Indoor headshot photo of a smiling Asian male faculty member, Dr. Steven Chu, Professor of Physics, Molecular & Cellular Physiology, and Energy Science & Engineering at Stanford University.
Clark Center Faculty

Dr. Steven Chu is the William R. Kenan, Jr. Professor of Physics, of Molecular and Cellular Physiology, and of Energy Science and Engineering at Stanford University. He received an A.B. degree in mathematics and a B.S. degree in physics from the University of Rochester, and a Ph.D. in physics from the University of California, Berkeley. After a postdoctoral fellowship at Berkeley, he was at Bell Labs as a member of the technical staff in 1978 and then department head in 1983.

From January 2009 to April, 2013, Dr. Chu served as U.S. Secretary of Energy under President Barack Obama. During his tenure, he began several initiatives, including ARPA-E (Advanced Research Projects Agency – Energy), the Energy Innovation Hubs, and the Clean Energy Ministerial meetings. As the first scientist Cabinet member, Chu recruited dozens outstanding scientists and engineers to the Department of Energy, and was personally tasked by President Obama to help stop the BP Oil leak.

From 2004-2009, he was the director of the Lawrence Berkeley National Laboratory and Professor of Physics and of Molecular and Cell Biology at the University of California Berkeley. Prior to those positions, he was the Theodore and Francis Geballe Professor of Physics and Applied Physics at Stanford University. During this time, he helped start Bio-X, a multi-disciplinary initiative combining the physical and biological sciences with engineering and medicine.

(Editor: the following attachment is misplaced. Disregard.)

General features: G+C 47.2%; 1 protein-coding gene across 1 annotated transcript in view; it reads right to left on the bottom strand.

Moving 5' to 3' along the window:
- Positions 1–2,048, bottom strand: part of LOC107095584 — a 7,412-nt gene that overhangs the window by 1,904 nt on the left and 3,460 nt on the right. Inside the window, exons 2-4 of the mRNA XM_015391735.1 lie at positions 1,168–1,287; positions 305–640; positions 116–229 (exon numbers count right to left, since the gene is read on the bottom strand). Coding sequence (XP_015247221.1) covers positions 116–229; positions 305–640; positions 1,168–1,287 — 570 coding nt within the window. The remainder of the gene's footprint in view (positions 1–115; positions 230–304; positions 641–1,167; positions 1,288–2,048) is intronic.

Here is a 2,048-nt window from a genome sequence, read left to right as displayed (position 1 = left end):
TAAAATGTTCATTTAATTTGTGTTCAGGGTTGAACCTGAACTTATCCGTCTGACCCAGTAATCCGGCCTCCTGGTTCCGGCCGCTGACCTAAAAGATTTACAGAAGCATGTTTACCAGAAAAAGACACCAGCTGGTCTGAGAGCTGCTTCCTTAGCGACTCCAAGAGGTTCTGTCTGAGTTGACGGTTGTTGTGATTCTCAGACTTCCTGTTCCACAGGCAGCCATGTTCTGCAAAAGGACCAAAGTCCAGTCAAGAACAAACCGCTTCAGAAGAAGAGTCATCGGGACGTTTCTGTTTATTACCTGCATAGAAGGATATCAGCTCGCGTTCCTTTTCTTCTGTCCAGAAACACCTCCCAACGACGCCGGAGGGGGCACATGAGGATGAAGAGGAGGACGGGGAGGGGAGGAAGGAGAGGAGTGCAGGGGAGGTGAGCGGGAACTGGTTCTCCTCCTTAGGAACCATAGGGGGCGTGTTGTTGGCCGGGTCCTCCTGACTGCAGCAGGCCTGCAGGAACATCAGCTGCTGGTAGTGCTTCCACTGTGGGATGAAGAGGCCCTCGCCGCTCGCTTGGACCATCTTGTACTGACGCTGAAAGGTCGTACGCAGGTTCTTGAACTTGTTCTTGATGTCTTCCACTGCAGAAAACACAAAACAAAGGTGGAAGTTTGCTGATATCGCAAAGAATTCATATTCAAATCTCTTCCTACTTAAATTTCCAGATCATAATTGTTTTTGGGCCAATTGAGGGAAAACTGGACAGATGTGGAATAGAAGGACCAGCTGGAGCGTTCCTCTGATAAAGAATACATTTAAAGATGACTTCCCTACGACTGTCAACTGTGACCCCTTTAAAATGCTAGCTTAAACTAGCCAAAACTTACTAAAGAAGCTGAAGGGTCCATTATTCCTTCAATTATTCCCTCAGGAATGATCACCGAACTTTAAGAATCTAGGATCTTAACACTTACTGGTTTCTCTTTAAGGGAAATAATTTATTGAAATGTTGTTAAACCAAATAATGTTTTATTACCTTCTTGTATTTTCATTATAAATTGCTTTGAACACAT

His contributions include the introduction of laser cooling and optical trapping of atoms and particles, atomic fountain clocks and atom interferometers, the optical tweezers of biomolecules, and single molecule FRET of biomolecules tethered to surfaces. His current research is in biophysics, molecular and cellular physiology, medical imaging, nanoparticle synthesis and battery research. He has received many awards, including the 1997 Nobel Prize for laser cooling and optical trapping of atoms. He is a member of the National Academy of Sciences, the American Philosophical Society, the American Academy of Arts and Sciences, National Academy of Inventors, and a foreign member of the Royal Society, the Royal Academy of Engineering, the Chinese Academy of Sciences, the Academia Sinica, the Korean Academy of Sciences and Technology and the Pontifical Academy of Sciences.

He received an A.B. degree in mathematics, and a B.S. degree in physics from the University of Rochester, and a Ph.D. in physics from the University of California, Berkeley, and 35 honorary degrees.